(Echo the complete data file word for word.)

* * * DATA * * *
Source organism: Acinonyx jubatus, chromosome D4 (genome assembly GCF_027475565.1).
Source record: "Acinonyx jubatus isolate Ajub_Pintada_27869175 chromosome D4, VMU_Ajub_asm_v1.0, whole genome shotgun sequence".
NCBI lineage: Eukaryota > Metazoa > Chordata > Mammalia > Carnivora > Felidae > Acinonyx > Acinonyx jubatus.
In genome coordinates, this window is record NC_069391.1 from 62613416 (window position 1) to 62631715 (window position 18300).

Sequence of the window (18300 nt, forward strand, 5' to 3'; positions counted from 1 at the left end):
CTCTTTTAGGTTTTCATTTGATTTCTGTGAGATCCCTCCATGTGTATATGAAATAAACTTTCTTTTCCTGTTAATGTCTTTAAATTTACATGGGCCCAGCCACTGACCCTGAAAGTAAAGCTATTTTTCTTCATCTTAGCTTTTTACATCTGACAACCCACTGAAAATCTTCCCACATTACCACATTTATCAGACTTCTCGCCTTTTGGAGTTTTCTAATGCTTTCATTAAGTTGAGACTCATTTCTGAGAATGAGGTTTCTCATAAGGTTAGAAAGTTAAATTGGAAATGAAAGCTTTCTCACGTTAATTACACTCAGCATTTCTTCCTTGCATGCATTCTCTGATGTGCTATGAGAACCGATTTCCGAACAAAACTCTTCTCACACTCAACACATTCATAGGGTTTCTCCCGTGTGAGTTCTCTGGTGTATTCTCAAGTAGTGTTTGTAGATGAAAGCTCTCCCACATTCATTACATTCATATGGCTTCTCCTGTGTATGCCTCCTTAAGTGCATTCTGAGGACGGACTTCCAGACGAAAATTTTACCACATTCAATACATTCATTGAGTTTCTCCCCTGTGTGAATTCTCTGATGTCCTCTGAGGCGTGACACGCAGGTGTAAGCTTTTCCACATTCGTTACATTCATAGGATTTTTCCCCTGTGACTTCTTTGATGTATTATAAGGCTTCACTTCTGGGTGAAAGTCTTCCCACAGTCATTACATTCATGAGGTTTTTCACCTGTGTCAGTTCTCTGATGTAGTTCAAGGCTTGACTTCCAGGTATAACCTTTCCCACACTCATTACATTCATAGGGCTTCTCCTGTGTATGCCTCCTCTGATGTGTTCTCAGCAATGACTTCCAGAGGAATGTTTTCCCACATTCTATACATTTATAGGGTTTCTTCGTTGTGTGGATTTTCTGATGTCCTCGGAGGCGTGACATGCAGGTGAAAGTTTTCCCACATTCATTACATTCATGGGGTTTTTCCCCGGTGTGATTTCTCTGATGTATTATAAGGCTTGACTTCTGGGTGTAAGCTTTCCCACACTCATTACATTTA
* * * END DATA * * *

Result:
Source organism: Acinonyx jubatus, chromosome D4 (genome assembly GCF_027475565.1).
Source record: "Acinonyx jubatus isolate Ajub_Pintada_27869175 chromosome D4, VMU_Ajub_asm_v1.0, whole genome shotgun sequence".
NCBI lineage: Eukaryota > Metazoa > Chordata > Mammalia > Carnivora > Felidae > Acinonyx > Acinonyx jubatus.
In genome coordinates, this window is record NC_069391.1 from 62613416 (window position 1) to 62631715 (window position 18300).

Sequence of the window (18300 nt, forward strand, 5' to 3'; positions counted from 1 at the left end):
CTCTTTTAGGTTTTCATTTGATTTCTGTGAGATCCCTCCATGTGTATATGAAATAAACTTTCTTTTCCTGTTAATGTCTTTAAATTTACATGGGCCCAGCCACTGACCCTGAAAGTAAAGCTATTTTTCTTCATCTTAGCTTTTTACATCTGACAACCCACTGAAAATCTTCCCACATTACCACATTTATCAGACTTCTCGCCTTTTGGAGTTTTCTAATGCTTTCATTAAGTTGAGACTCATTTCTGAGAATGAGGTTTCTCATAAGGTTAGAAAGTTAAATTGGAAATGAAAGCTTTCTCACGTTAATTACACTCAGCATTTCTTCCTTGCATGCATTCTCTGATGTGCTATGAGAACCGATTTCCGAACAAAACTCTTCTCACACTCAACACATTCATAGGGTTTCTCCCGTGTGAGTTCTCTGGTGTATTCTCAAGTAGTGTTTGTAGATGAAAGCTCTCCCACATTCATTACATTCATATGGCTTCTCCTGTGTATGCCTCCTTAAGTGCATTCTGAGGACGGACTTCCAGACGAAAATTTTACCACATTCAATACATTCATTGAGTTTCTCCCCTGTGTGAATTCTCTGATGTCCTCTGAGGCGTGACACGCAGGTGTAAGCTTTTCCACATTCGTTACATTCATAGGATTTTTCCCCTGTGACTTCTTTGATGTATTATAAGGCTTCACTTCTGGGTGAAAGTCTTCCCACAGTCATTACATTCATGAGGTTTTTCACCTGTGTCAGTTCTCTGATGTAGTTCAAGGCTTGACTTCCAGGTATAACCTTTCCCACACTCATTACATTCATAGGGCTTCTCCTGTGTATGCCTCCTCTGATGTGTTCTCAGCAATGACTTCCAGAGGAATGTTTTCCCACATTCTATACATTTATAGGGTTTCTTCGTTGTGTGGATTTTCTGATGTCCTCGGAGGCGTGACATGCAGGTGAAAGTTTTCCCACATTCATTACATTCATGGGGTTTTTCCCCGGTGTGATTTCTCTGATGTATTATAAGGCTTGACTTCTGGGTGTAAGCTTTCCCACACTCATTACATTTA